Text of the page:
5840. Internship in Administration of Programs in Aging. 3 hours. Five hundred clock hour practicum in approved agency serving the aged. Credit awarded only upon completion of internship. Pass/no pass only.
5850. Internship in Administration of Programs in Aging. 3 hours. Five hundred clock hour practicum in approved agency serving the aged. Credit awarded only upon completion of internship. Pass/no pass only.
5860. Seminar on the Psychology of Aging. 1-3 hours. Theoretical and research literature concerned with the psychological aspects of aging. Age-related changes in physical, perceptual and cognitive processes are considered with regard to their effects on the occupational, social and personal adjustments and motivations of the aging adult. (Same as PSYC 5860.)
5890. Psychological Counseling for Late Maturity and Old Age. 1-3 hours. Study of the predictable and normal dependencies of aging; techniques of individual, family and group counseling applied to later life with emphasis on problems of retirement, health and bereavement. (Same as PSYC 5890.)
5900-5910. Special Problems. 1-3 hours each. Individual study assigned with consent of major professor and instructor.
5940. Proseminar on Applications in Practice. 3 hours. The focus of this capstone seminar is the application of gerontological theory to practice issues in the field of aging. Students demonstrate their ability to apply theory to practice through class discussion and the submission of a major written project. Continuous enrollment required once work on project has begun.
5960-5970. Studies in Aging Institute. 1-3 hours each. Scheduled regularly for participants in institutes. May be repeated for credit. No more than 6 hours allowed for regular students.
6150. Theories in Aging. 3 hours. An intensive analysis of the theories of aging that have been advanced by researchers in the social and behavioral sciences from 1950 to the present. Prerequisite(s): a minimum of 12 hours in gerontology, including AGER 4550 or 5700, or equivalent.
The following courses are taught in related departments:
ACCT 5130. Accounting for Management. 3 hours. Designed to provide an understanding of financial and managerial accounting data in making business decisions. Cases, readings and projects are used to examine a wide variety of financial and managerial topics.
Prerequisite(s): ACCT 5020 (2020, 2030); ECON 5000 (1100, 1110); MATH 1190; BCIS 5090 (2610, 3610); MSCI 5010 (3700, 3710). For students not majoring in accounting.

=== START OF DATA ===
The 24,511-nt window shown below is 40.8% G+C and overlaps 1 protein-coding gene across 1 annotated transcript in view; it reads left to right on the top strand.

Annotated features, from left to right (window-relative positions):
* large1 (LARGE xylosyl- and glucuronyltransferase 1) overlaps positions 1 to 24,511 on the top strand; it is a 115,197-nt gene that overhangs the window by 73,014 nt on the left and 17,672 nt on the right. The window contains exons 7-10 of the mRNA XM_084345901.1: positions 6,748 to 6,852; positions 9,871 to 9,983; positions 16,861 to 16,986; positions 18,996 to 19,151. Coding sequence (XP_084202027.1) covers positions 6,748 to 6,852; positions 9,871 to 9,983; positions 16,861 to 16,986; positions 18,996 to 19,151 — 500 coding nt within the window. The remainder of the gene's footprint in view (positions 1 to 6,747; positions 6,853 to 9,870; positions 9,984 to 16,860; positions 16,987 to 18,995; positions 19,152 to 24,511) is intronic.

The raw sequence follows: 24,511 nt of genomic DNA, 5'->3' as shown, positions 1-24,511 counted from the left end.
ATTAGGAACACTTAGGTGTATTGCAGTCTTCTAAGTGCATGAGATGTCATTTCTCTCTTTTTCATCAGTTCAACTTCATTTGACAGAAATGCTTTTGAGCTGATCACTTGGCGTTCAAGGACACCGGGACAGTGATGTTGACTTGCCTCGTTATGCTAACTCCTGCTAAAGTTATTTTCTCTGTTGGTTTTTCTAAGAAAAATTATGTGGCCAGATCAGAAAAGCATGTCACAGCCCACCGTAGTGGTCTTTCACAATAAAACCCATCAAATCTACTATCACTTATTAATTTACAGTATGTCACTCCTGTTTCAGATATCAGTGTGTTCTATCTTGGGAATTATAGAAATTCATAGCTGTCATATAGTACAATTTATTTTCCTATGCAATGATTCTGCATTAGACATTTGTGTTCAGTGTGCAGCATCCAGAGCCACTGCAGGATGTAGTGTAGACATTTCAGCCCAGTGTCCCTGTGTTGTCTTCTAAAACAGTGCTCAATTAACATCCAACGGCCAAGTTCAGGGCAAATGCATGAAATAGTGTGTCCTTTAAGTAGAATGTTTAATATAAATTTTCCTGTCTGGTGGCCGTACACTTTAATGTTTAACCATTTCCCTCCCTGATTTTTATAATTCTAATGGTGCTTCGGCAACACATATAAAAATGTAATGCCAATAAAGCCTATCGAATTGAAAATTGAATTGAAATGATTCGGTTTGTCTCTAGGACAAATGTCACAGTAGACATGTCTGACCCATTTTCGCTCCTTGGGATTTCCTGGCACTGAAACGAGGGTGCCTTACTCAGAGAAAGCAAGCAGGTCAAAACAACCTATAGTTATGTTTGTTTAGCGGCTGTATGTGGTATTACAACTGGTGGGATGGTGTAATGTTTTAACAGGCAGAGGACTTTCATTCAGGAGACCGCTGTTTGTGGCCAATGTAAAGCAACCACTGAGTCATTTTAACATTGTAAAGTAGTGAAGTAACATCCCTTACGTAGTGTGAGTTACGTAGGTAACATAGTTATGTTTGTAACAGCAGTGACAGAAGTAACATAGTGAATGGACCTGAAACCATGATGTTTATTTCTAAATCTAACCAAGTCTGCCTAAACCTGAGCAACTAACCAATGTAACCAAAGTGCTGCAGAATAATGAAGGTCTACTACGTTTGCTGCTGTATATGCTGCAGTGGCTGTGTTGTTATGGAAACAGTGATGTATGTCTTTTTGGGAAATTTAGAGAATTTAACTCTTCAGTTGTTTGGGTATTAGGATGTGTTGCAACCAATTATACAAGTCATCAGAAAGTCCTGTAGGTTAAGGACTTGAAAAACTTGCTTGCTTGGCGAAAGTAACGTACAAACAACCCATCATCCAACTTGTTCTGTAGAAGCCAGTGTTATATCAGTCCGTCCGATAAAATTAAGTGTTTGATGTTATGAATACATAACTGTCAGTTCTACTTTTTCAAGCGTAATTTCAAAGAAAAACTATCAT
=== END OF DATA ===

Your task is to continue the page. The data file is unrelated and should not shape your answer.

BLAW 5050. Legal and Ethical Environment of Business. 3 hours. Designed to explore the historical, philosophical and ethical bases of the legal system; the functions, policies and procedures of administrative agencies; and ethical issues with impact on business organization and structure, as well as commercial practices.
BLAW 5600. Current Topics in Law. 3 hours. Designed to provide information on the legal environment of specified functional areas as required by needs of functional areas and/or changes in the law. May be repeated for credit as topics vary. Note: This course is taught once a year focusing on legal aspects of retirement facility and long-term care administration.
FINA 5040. Finance: Concepts and Environments. 3 hours. The nature, functions and relationships of financial institutions, money markets and capital markets. Lectures and case study of investment banking, commercial banking, mortgage banking, consumer financing, organized security exchanges, and governmental fiscal and monetary controls. Prerequisite(s): ACCT 2020 and 2030, or 5020. This course meets the deficiency requirement in finance for MBA candidates, and may be counted as part of a graduate program in a field other than business administration.
MGMT 5070. Management Concepts. 3 hours. A survey of theories and concepts with emphasis on the management process, organizational behavior, communication theory and production management. This course meets the deficiency requirement in management for MBA candidates, and may be counted as part of a graduate program in a field other than business administration.